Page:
Culture : Mexico Confronts Cortes--Again : * It’s time to quit vilifying the Spanish ‘Father of Mexico’ and give him his due, two famous authors argue.
If the father of your country were best known for cutting down an Aztec emperor rather than a cherry tree, would you honor him with a monument?
While American textbooks illuminate the most honorable qualities of George Washington, official Mexican lore has vilified the father of modern Mexico, Spanish conqueror Hernando Cortes.
To many Mexicans, Cortes is a symbol of rape and plunder. He tore down Tenochtitlan, capital of the Aztec Empire, and imposed Spanish rule over Indian civilization. With the concubine Malinche, he produced a new mixed-blood or mestizo race. Ultimately, he hanged the brave and honorable Aztec warrior Cuauhtemoc.
Such notoriety explains the irritation that novelist Carlos Fuentes provoked last month when, amid preparations for the 500th anniversary of Spain’s arrival in the New World, the author suggested that Mexico erect a statue of Cortes.
Not just any statue. A full-bodied Cortes on horseback. Prominently displayed in a plaza of Mexico City, the capital built on the ruins of Tenochtitlan. Five centuries after the fact, Fuentes argues, it’s high time Mexico comes to terms with its colonial past.
“We have not overcome the trauma of the Conquest,” Fuentes explained in an interview. “We behave like a colonized country. We were born of a crime of extreme cruelty, but we were able to build ourselves and have created a culture that is Spanish, Catholic, mestizo. Our father was Hernan Cortes whether we like it or not.”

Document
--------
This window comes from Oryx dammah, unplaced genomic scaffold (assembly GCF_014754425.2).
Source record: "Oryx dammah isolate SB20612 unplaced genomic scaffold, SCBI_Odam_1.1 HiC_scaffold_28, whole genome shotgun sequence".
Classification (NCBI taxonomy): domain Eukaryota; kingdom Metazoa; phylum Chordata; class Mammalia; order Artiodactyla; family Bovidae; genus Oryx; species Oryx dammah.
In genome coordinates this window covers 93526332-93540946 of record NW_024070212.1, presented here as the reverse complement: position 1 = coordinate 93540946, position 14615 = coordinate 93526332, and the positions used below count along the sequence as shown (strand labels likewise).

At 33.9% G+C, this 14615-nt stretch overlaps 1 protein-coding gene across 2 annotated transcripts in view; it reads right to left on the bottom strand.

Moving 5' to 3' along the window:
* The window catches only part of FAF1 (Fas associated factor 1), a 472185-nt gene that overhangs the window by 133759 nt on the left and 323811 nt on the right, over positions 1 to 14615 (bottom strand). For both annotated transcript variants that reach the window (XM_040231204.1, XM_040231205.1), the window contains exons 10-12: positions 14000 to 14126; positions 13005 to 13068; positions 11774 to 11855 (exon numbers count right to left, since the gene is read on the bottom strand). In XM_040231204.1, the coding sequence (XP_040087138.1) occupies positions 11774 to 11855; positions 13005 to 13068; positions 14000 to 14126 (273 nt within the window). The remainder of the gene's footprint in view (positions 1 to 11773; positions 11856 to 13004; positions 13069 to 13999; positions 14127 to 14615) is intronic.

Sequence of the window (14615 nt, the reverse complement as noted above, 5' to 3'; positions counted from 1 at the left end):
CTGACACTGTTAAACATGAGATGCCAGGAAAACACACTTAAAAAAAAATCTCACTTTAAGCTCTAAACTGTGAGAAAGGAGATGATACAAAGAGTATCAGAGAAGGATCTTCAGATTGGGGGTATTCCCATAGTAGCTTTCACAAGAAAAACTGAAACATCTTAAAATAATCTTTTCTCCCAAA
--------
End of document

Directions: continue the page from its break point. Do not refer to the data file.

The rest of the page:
As surprising as the proposal was the fact that Fuentes and Nobel laureate Octavio Paz finally found an issue on which they agree. Paz pooh-poohed the statue but heartily seconded the need for a more balanced view of Cortes.
“It is time that Cortes took his rightful place as a historic figure,” Paz said in an interview. “He is a figure who has a dark side and a bright side. He is neither an angel nor a devil. He was a great military tactician. He was not a barbarian.”
During a speech in Spain last December, Paz said: “To idealize the vanquished is no less fallacious than to idolize the victors.”
The reproach from Mexico’s two leading authors drew a giant harrumph from the rest of the intelligentsia. Proceso magazine reporter Gerardo Ochoa Sandy wrote that Fuentes had addressed only one side of the problem, “the supposed Mexican complex over the figure of Cortes, and not the Spanish attitude toward Cuauhtemoc . . . and Indians in general.”
“Why only a statue of Cortes?” wrote El Financiero newspaper columnist Jaime Aviles. Referring to tyrants of Mexico’s past, he added, “Why not also a monument to Santa Anna, a Maximilian, a (Porfirio) Diaz? In the end, what this is about is not building altars, but admitting freely and without prejudice, with absolute objectivity, the complex trauma of our history.”
Carlos Monsivais, a leading essayist on Mexican culture, doubts one can be objective about one’s own violent history.
“My grandparents spoke Nahuatl, so I know where I stand--with the majority,” said Monsivais, who insists that, ethnically, Mexico is still an Indian country.
The 1990 census counts 6.4 million Indians--speakers of an indigenous language and their children. The government’s National Indigenous Institute estimates 8 million to 10 million Indians, including some who have lost their language but still live in Indian communities or lead traditional lives.
“Look at the people,” responds Monsivais. “Culturally Mexico is mestizo , but ethnically it is still an Indian country.”
Monsivais believes that Mexico has come to terms with the Conquest, and opposition to a statue of Cortes is an example of just that.
“Cortes was a terrible historical inevitability. He is not a person with whom I sympathize, but I also am not going to fight with his ghost. At this point, a statue of him doesn’t mean reconciliation, it means homage to colonization and it is an affront to Indian groups,” Monsivais said.